Homily – February 22nd, 2012
LENTEN REPENTANCE Ash Wednesday Feb. 22, 2012
The Day of the Lord generally excites fear among the Israelites. God has created the heavens and the earth and given blessings to the Israelites, but God’s tolerance has its bounds. Joel the prophet warns that because people have fallen away from the covenant, God has sent this awful plague of locusts.
Has anything like this ever happened in your days Or in the days of your forefathers?
What the locust swarm has left, the great locusts have eaten; What the great locusts have left, the young locusts have eaten; What the young locusts have left, other locusts have eaten.
(Joel 1:2-4) This prophet Joel then describes the awful damage that the locusts have inflicted. Joel uses the image of an invading army in listing the destruction of these beasts.
A nation has invaded my land, powerful and without number; It has the teeth of a lion, the fangs of a lioness. It has laid waste my vines and ruined my fig trees. It has stripped off their bark and thrown it away, Leaving their branches white.
The fields are ruined, the ground is dried up; The grain is destroyed, the new wine is dried up, the oil fails. Despair, you farmers, wail, you vine growers; Grieve for the wheat and barley, because the harvest of the field is
The vine is dried up and the fig tree is withered;
The pomegranate, the palm and the apple tree—
All the trees of the field—are dried up.
Surely the joy of mankind is withered away. (Joel 1:4-12).
The prophet Joel, having described the great destruction that denudes the earth of all vegetation, sees this destruction as sign of God’s displeasure with Israel. In this day of the Lord, God punishes his people. Plagues and drought and natural disasters fall on the people because God brings such suffering to the unfaithful people, unfaithful in keeping the covenant. This is the time of judgment against Israel.
However, in the midst of Judah’s desperate situation, and with awful judgment hanging over it, God utters a saving possibility. God calls the people to return to worship with all their conscience and to rend their hearts and not their garments.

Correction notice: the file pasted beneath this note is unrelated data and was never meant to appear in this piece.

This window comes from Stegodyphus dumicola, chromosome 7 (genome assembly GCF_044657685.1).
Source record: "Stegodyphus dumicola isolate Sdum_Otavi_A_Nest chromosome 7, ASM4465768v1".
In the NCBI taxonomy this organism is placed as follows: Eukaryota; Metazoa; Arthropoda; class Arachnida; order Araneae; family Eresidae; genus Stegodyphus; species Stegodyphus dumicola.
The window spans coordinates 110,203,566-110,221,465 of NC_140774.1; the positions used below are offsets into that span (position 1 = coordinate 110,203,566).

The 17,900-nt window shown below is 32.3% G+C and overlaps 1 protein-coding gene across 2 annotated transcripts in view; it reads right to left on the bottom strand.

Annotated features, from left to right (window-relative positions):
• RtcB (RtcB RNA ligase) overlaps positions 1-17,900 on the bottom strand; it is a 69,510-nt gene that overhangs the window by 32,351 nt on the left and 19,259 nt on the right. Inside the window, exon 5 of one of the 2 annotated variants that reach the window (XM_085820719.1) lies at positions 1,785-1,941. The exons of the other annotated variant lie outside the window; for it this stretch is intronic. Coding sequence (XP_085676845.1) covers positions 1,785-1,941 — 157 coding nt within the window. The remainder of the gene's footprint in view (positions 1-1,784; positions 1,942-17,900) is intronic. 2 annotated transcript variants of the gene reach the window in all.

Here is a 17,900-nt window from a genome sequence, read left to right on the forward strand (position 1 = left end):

The tearing of one’s garments publicly displayed despair(Genesis 37:29), mourning, or loss of status (Num 20:26). The cloak was torn when a person was in grief (Job 2:12). Special outerwear would depict power, prestige, and identity. Linen and wool were commonly used.
Thus when the Lord commands that the Israelite rend his heart and not his garment, the Lord commands an emotional giving over of prestige, of authority, of the self. The expression of repentance in Judah’s heart is to be more emphatic than just tearing of the cloak.
The heart in Hebrew idiom symbolizes what the brain symbolizes in language today. For the person of Joel’s time, the heart meant the understanding and the wanting. God asks Judah to turn away from
apostasy and return to God. Joel appeals to the people to love and worship and obey God with all their hearts (Jer 4:4; 32:39-40).
Joel reminds the people of God’s relation to them, for God shows Himself to be
gracious and compassionate,
slow to anger and abounding in love, and he relents from sending calamity.
Now the decision calls for actively coming close to God. Blow the trumpet in Zion, declare a holy fast, call a sacred assembly. And bring all the people so that the bride and groom come, the elders come, the children and even the infants must come. Bless the assembly. Let the priests pray for all the people.
This passage from the prophet Joel is read in all the churches at the beginning of Lent. Protestant churches and Catholic churches see in this passage a stirring to accomplish the purpose of Lent. By reason of the sacraments—baptism, confirmation, penance, and especially the Eucharist—we are God’s people.
None of us is exempt from the need for repentance and transformation of our lives. We have need to reconcile with our neighbor, commit to love God above all else, and accept grace when it is offered. Our spiritual life depends on our responding to this call for penitence and trust in God. Lent offers each of us the moment to draw close to God. Amen.
Pastor Emmett H. Carroll, S.J.